A Surprising and Extraordinary Master Class in Non-Lean Management

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Last Thursday, I re-watched a classic episode of “WKRP in Cincinnati.”

Yeah, I'm old enough that this is a show I watched as a kid. I was born in Dayton and lived just north of Cincinnati until I was five and I loved the radio… so that might have been part of the appeal to me, the rare show set in Ohio.

It was probably the first workplace-based sitcom I ever watched… maybe this had more of an influence on me than I realized.

In this blog, we usually write about “Lean” management and “Lean” organizations (or those that are working hard to be Lean)… this time, we'll explore what might be a very non-Lean (un-Lean?) company.

So anyway, a college buddy of mine LOVES the Thanksgiving-themed episode called “Turkeys Away” and seeing him post about it last week inspired me to watch. It's episode from 1978.

You can get the episode via Amazon — it doesn't seem to be available for free online (but you could look… you'll most likely find clips on YouTube). It's episode 7 of season 1:


Here is the opening theme song….


Setting the Stage

After the opening scene establishes that Jennifer Marlowe, the executive assistant, apparently really runs things (she keeps the “important mail” to herself and won't put calls through to the boss), station manager Arthur Carlson tries to engage the sales manager, Herb Tarlek.

“How are things going in sales?,” asks Carlson.

Tarlek, who seems like a “brown noser,” gives the correct answer for a non-Lean organization:

“Everything's squared away, big guy.”

It's important for Tarlek to emphasize that he respect the hierarchy.

It's common in a classic non-Lean organization for everybody to tell their boss that things are fine, even if they're not. Any problems would be hidden or blamed on someone else, if they came to light. WKRP had recently gone through a format change (becoming a rock station) — but Carlson was the manager, before and after. A classic excuse for problems in sales would be to blame the change in programming.

As a quick aside, when I worked in the Lean Enterprise Institute office back in 2009, Jim Womack was often halfway around the world. But, when he WAS in the office, his favorite thing was to ask, as he walked by my desk:

“How are things going on the Lean healthcare front?”

He would never break stride, which was part of his joke. The first time, I tried to give an answer, and Jim said, again, with an impish grin:

“The answer is fine. Things are going fine.”

Again, I think Jim just enjoyed parodying the non-Lean manager… it was a bit of a running joke that I came to expect when I saw him coming into the office toward his desk.

Back to the episode, Carlson then tries to ask news director Les Nessman, “How's it going?” Nessman, while a nervous character in general, illustrates the fear-based response that one would see in a non-Lean organization. He replies, with trepidation:

“How's what going??”

Carlson clarifies that he wants to know what's going on in the news department.”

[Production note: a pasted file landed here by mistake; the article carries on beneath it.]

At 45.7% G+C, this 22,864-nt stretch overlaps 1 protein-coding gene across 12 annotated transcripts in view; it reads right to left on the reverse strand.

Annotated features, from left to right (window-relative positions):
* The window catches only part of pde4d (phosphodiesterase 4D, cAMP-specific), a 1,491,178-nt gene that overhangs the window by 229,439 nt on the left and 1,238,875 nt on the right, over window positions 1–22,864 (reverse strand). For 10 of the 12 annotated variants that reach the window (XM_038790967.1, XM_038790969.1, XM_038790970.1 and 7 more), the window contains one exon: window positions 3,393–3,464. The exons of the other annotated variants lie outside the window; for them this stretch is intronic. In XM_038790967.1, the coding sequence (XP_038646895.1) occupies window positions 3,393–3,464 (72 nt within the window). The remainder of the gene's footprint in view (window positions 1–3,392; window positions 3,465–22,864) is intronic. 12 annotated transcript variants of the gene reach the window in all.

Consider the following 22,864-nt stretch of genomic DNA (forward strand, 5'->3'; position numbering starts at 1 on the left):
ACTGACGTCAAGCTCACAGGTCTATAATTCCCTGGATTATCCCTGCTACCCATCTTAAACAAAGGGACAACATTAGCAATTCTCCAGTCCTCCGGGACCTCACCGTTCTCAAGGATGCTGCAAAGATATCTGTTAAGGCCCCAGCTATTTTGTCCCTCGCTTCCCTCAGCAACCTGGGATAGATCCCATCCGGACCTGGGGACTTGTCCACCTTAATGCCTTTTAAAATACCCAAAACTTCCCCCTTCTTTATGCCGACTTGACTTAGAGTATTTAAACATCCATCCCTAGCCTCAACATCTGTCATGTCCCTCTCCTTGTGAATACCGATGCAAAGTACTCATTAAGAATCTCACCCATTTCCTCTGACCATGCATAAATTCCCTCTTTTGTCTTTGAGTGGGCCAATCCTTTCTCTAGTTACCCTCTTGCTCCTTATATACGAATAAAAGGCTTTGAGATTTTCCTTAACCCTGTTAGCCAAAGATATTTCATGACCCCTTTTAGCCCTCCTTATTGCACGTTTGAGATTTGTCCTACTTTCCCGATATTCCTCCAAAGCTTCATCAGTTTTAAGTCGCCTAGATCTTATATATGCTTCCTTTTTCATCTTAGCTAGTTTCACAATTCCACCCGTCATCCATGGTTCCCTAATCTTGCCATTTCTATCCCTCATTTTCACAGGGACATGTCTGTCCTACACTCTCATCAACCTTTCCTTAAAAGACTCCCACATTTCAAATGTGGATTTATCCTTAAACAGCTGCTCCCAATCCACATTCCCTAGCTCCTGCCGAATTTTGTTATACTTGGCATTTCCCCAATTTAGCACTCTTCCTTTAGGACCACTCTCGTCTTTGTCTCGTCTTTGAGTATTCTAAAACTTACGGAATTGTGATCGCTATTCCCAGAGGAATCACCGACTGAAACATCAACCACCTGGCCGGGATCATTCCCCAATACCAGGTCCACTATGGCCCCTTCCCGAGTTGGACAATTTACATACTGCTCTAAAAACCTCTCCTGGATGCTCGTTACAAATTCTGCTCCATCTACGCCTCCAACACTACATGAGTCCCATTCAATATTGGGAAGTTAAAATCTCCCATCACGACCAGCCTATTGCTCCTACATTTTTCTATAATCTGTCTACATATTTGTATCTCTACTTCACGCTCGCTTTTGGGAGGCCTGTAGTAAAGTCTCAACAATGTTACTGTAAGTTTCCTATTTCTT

“Who wants to know??” — More fear.

When Carlson clarifies that “it's just me” who wants to know, Nessman says:

“Well then everything's going just fine… no problems!”

We've all heard that in a non-Lean organization. Compare that to the Toyota-ism of:

“No problems is a problem.”

Nessman is getting his mail and Carlson tries to look over his shoulder… Nessman pulls the mail in tight, as if he's afraid to share what it is.

Carlson does tell Nessman he's “doing a great job,” but it comes off as an empty platitude, since Carlson probably doesn't know the difference between a good news director and a bad might.

Carlson then seems a bit lost — what should he do now? Marlowe is reading the “important mail” and he starts to play with a hanging basket… “DON'T TOUCH THOSE,” she says, without looking up from the mail.

Carlson says,

“I think I'll probably just go slip out back, Jennifer, look around, maybe review the troops (ha ha)… rattle a few cages…”

Wait, is he going to go on a Lean “gemba walk“? Well, he might be planning on going to the gemba, but his attitude doesn't seem like one of “servant leadership” — he's fixated on the hiearchy, by calling them the “troops.”

Marlowe gives a dismissive “Okie dokie.”

The Gemba Walks

Carlson first walks in to check on the DJ, “Dr. Johnny Fever.”

It looks like Fever is sleeping, or at least he looks very lazy. Not a good look for “the troops.”

Carlson barges in and slams the door shut. Fever doesn't move. Carlson pokes around at a few records. Slams them down. Fever doesn't flinch. Ah, he MUST be sleeping… or on drugs? Carlson waves his hand in front of Fever's face.

Then, we see that Fever is clearly awake… just ignoring the boss. Carlson leaves.

Fever reminds me of maintenance people at GM (or some healthcare professionals) who just want to be LEFT ALONE. They don't see their boss as a helpful figure… which is sad, but not surprising in a non-Lean culture.

Carlson then walks into an office / lounge area where another DJ, Venus Flytrap, and staffer Bailey Quarters.

Carlson, this time, tries to engage them… awkwardly. He slams the door as a way of announcing his presence.

“Hello.”

After an awkward and delayed acknowledgment, he asks:

“Is Travis in?”

He asks first for Andy Travis, the new program director. Again, respecting the hierarchy. He's not there.

Carlson awkwardly asks Flytrap,

“Hey, what are you doing??”

Flytrap looks around and says, “Nothin'” although he's clearly doing something. Maybe he thought he was being racially profiled and answers as if to say “Nothin' wrong.” Either way, he just wants the boss to go away.

“Oh, you're off duty, huh?”

Carlson jumps to conclusions and makes assumptions… hallmarks of the non-Lean manager.

He tries with Quarters, “How about you, what are you doing?”